When the German city of Wiesbaden was voted the worst city for cycling in the country by a bike organization, a local creative agency decided to help change that with a new app called Radwende: As cyclists ride down city streets, the app traces each route and adds it to a giant crowdsourced map of suggested bike paths in the city.
Designers at Scholz and Volkmer saw it as a way to bring new digital approach to a problem that was a struggle for government and advocacy organizations.
"We believe in change, because a lot of people in City Hall as well as citizens want it to happen," says agency founder Michael Volkmer, who was the driving force behind the project. "But it's a chicken-and-egg problem: The city doesn't invest if people don't cycle. People do not cycle because it's not safe. We believe that design and technology can fix that."
Since late May, local cyclists have captured data from nearly 3,000 rides. A robot processes the data from each day and traces the routes, one by one, out onto a map, so viewers can watch as the most popular routes get thicker and thicker--showing exactly where a new bike lane might be most helpful.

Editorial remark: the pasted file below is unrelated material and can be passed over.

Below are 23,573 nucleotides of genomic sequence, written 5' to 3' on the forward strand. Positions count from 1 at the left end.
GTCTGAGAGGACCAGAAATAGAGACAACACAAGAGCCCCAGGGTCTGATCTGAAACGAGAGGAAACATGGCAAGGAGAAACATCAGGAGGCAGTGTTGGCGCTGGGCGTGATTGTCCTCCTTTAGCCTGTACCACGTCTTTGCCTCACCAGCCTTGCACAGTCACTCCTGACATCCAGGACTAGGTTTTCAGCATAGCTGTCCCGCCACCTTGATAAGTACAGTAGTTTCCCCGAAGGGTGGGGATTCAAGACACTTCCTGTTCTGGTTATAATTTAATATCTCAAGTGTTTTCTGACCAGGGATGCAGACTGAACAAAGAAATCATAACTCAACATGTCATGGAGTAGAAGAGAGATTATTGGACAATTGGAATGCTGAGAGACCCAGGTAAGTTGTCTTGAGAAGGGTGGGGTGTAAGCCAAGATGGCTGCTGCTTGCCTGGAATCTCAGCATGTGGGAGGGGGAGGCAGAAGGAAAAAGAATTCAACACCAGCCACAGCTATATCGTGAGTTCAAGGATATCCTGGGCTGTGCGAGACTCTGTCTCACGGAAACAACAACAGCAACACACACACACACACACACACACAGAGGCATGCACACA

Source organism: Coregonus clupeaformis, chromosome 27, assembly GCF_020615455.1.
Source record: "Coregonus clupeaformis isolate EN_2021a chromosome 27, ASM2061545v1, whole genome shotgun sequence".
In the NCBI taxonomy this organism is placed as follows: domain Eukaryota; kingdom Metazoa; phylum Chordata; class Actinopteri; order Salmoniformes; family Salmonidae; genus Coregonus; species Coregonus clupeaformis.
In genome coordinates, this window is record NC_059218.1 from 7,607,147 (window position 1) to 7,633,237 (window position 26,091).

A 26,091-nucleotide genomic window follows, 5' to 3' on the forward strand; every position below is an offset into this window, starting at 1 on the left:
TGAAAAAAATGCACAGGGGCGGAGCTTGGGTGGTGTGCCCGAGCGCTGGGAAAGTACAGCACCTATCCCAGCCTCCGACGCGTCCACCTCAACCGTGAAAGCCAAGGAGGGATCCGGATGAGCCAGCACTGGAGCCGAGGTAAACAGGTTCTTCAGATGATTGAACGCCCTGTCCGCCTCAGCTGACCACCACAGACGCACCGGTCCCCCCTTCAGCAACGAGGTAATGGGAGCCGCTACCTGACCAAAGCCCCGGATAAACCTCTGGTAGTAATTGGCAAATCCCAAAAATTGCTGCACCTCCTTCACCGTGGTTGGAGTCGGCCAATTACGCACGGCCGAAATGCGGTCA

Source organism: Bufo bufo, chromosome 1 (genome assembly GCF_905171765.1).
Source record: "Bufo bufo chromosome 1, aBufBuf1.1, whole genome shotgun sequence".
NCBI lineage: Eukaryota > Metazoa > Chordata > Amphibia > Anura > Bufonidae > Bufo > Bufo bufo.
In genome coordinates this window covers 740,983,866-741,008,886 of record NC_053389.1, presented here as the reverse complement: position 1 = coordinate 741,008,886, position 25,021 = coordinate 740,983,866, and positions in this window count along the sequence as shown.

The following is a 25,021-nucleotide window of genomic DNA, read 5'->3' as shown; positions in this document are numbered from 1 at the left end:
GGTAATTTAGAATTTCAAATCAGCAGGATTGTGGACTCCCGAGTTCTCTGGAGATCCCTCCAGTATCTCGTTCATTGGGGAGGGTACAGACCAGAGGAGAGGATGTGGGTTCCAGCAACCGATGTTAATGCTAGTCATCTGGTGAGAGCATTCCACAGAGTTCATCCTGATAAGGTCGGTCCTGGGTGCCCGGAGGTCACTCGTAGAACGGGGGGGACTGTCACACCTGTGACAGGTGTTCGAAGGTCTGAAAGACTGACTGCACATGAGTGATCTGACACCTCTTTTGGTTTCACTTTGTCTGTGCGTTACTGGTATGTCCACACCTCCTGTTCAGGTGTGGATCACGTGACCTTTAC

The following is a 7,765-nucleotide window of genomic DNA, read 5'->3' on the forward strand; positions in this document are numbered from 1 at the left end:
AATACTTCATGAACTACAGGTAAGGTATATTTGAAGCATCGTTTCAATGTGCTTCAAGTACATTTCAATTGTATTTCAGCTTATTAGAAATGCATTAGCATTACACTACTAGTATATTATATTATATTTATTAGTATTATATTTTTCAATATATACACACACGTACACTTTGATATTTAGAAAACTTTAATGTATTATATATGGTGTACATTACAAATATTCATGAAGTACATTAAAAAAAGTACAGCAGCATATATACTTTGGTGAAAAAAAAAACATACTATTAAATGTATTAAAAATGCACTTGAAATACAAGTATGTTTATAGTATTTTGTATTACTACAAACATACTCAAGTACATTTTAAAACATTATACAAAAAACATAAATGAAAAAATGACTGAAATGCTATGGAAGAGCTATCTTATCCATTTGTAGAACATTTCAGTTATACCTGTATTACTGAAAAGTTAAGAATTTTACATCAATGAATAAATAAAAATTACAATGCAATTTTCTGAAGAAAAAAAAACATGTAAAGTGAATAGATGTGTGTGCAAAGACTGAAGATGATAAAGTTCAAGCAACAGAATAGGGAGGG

The robot and map just finished a run on display at an art museum. "The results were open to the public from the very beginning on the Radwende website," says Volkmer. "It was just that the art world picked it up quicker than the politicians--that's why we got the chance to build the machine in the museum."
The city government has been closely watching the results; the mayor was one of the first people to get a printed version of the map, and members of city council have attended riding events.
Now that the exhibit is over, the designers will continue to build the map. "The exhibit was a six-week window, producing one piece of art every day," Volkmer says. "But the process of getting safer bike lanes is much longer. We will collaborate with other organizations in the city to get more and more people to ride, use the app, and get more and better data."
The designers are also experimenting with other approaches. In a recent group ride, cyclists rode bikes with built-in chalk that drew guerrilla lanes on the street as they went along. They're also interested in the idea of using riding as currency.
"For every X amount of kilometers that people cycle, the city could build one kilometer of safe bike lanes," Volkmer explains. "Shops in areas with parking problems could give discounts for people getting there by bike. Companies could grant extra vacations days for employees taking the bike to work--we already do that ourselves. This gamification approach would solve the chicken-egg-problem: You want bike lanes? Cycle to get them!"
The agency also hopes to share the technology with other cities. "We focus on Wiesbaden right now, because it's where we live and work," Volkmer says. "But we would be glad if other cities pick it up. A few cities already approached us, and we are also talking to large mobility-suppliers, who would like to integrate the app in their ecosystem."